Ancient Monuments

History on the Ground

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Seacliff Tower

A Scheduled Monument in North Berwick Coastal, East Lothian

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Latitude: 56.0489 / 56°2'56"N

Longitude: -2.6228 / 2°37'22"W

OS Eastings: 361301

OS Northings: 684178

OS Grid: NT613841

Mapcode National: GBR 2Y.QYGX

Mapcode Global: WH8VR.P775

Entry Name: Seacliff Tower

Scheduled Date: 25 September 2000

Source: Historic Environment Scotland

Source ID: SM8744

Schedule Class: Cultural

Category: Secular: tower

Location: Whitekirk and Tyninghame

County: East Lothian

Electoral Ward: North Berwick Coastal

Traditional County: East Lothian


The monument comprises a tower of late 16th century date, visible as upstanding remains.

The monument is located on cliffs overlooking the Car rocks, at around 10m OD. It comprises the remains of a rectangular building, measuring approximately 16m by 6m in extent. At the western end, there is evidence for the presence of a small rectangular wing which may have been a stair tower. In places, the building still stands to a height of around 3m, but it is possible that the upper levels of the structure have been reconstructed.

Nonetheless, the footings remain original, and the remains of a fireplace, a window and a slop drain can be identified. These features suggest that the building is likely to date to the late 16th century. The tower is now known locally as 'Sligo's Lookout', Sligo perhaps referring to a Mr George Sligo, an antiquarian who was active in the Seacliff area during the 19th century.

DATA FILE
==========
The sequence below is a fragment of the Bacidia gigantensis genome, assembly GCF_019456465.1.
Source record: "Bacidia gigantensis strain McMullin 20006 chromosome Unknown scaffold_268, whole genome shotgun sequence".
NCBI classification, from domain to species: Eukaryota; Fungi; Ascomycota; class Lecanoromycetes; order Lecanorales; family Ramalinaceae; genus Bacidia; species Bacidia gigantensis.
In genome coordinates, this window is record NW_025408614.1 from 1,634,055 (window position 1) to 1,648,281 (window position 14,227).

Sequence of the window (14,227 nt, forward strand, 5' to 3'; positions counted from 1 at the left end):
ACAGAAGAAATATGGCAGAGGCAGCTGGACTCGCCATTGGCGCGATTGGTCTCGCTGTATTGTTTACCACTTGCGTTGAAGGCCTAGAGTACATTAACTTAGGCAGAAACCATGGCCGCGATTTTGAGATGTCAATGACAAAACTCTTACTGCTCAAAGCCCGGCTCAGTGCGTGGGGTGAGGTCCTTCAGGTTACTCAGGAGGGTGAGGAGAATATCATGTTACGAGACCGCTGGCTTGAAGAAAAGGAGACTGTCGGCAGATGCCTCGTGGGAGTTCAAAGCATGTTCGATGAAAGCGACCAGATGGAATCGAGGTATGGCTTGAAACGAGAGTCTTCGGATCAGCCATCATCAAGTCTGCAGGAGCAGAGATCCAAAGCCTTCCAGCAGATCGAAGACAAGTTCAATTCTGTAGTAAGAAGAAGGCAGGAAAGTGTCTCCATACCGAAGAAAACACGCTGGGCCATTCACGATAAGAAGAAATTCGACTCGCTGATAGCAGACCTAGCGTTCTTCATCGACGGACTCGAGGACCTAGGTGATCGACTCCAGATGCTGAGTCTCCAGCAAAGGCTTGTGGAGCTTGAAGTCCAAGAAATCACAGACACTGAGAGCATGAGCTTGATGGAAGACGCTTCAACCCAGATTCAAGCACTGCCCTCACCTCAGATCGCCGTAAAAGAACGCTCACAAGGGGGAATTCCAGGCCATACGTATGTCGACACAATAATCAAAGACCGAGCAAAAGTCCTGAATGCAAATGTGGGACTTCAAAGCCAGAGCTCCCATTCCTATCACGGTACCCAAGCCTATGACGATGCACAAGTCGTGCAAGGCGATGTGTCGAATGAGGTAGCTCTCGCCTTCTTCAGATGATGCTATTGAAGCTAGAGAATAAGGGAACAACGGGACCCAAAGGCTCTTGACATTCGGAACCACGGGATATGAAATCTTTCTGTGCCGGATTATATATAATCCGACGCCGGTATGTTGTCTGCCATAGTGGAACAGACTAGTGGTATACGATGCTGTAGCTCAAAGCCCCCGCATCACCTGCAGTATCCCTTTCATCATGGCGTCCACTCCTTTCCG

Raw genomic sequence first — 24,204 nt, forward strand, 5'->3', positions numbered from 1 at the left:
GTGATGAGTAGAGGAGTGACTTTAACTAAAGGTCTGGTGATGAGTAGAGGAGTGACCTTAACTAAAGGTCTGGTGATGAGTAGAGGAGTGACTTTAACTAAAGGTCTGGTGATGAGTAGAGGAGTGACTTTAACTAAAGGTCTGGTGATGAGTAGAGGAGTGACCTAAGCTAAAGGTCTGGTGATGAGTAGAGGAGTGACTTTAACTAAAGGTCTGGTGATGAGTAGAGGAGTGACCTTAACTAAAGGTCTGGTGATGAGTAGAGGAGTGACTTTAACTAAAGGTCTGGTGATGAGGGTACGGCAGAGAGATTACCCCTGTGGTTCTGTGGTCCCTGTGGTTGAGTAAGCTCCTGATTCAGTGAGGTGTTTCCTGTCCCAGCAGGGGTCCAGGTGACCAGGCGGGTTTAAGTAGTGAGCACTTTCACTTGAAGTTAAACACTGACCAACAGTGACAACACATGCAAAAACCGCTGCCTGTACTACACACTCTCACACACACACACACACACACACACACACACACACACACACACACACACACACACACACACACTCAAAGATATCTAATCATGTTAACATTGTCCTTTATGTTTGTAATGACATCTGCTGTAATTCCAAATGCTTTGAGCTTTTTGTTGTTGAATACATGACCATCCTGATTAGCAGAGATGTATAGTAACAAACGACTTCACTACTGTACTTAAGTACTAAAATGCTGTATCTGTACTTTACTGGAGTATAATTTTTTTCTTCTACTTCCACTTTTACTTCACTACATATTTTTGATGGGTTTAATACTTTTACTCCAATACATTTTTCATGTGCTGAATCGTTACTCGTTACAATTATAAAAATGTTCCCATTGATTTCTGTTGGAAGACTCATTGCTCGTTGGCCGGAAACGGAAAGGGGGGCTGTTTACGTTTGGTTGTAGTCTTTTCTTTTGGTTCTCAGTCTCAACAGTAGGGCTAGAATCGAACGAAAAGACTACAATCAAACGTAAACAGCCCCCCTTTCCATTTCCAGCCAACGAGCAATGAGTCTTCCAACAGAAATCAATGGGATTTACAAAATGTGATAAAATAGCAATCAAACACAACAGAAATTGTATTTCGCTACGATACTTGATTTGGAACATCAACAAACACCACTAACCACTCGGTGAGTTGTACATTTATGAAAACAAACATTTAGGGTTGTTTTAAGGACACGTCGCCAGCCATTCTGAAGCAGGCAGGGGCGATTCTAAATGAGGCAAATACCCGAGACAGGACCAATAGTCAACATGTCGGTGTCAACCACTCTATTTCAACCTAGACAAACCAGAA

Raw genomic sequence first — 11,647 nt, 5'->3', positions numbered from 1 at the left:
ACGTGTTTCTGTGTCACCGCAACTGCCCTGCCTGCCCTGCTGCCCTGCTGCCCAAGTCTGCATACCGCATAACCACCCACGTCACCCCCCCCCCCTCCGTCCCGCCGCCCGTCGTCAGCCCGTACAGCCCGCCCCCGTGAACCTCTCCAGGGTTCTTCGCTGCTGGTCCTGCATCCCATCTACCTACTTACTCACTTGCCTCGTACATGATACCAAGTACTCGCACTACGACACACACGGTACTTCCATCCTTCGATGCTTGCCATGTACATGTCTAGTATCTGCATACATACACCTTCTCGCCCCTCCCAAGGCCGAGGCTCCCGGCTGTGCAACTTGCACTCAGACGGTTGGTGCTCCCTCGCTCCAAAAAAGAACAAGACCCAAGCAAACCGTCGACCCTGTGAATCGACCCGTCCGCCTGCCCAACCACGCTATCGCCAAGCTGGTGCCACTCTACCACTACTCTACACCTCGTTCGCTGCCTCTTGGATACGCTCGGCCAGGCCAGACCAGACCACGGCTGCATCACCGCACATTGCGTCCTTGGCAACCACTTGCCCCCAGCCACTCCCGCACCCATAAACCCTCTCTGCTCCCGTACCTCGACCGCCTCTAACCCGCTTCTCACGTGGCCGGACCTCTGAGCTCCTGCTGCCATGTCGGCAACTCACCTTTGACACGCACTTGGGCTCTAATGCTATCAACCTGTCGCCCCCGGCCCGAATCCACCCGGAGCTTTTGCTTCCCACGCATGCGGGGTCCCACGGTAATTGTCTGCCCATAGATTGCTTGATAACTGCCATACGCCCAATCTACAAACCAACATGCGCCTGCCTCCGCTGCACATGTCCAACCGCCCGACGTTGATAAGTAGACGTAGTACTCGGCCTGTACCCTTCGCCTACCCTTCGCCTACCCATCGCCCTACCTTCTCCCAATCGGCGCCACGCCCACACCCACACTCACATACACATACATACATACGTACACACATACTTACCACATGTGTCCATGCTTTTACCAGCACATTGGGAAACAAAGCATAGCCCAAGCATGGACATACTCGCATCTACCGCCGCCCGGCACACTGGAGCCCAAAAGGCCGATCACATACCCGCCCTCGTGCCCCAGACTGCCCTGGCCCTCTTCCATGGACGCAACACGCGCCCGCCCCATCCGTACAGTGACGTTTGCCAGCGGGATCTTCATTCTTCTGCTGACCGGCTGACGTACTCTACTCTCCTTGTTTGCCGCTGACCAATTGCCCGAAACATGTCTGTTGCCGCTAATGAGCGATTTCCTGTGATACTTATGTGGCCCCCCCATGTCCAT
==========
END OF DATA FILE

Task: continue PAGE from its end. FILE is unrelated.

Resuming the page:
The area proposed for scheduling comprises the remains described and an area around them in which related material may be expected to be found. It is irregular on plan, measuring a maximum extent of 40m from W to E by 25m transversely, as marked in red upon the accompanying map.

Source: Historic Environment Scotland

Statement of Scheduling

The monument is of national importance because of its potential to contribute to our understanding of fortified house structures in the medieval period. Stratified archaeological deposits are likely to survive within the monument during the period since its abandonment.

Source: Historic Environment Scotland



RCAHMS records the monument as NW 68 SW 5.

Source: Historic Environment Scotland

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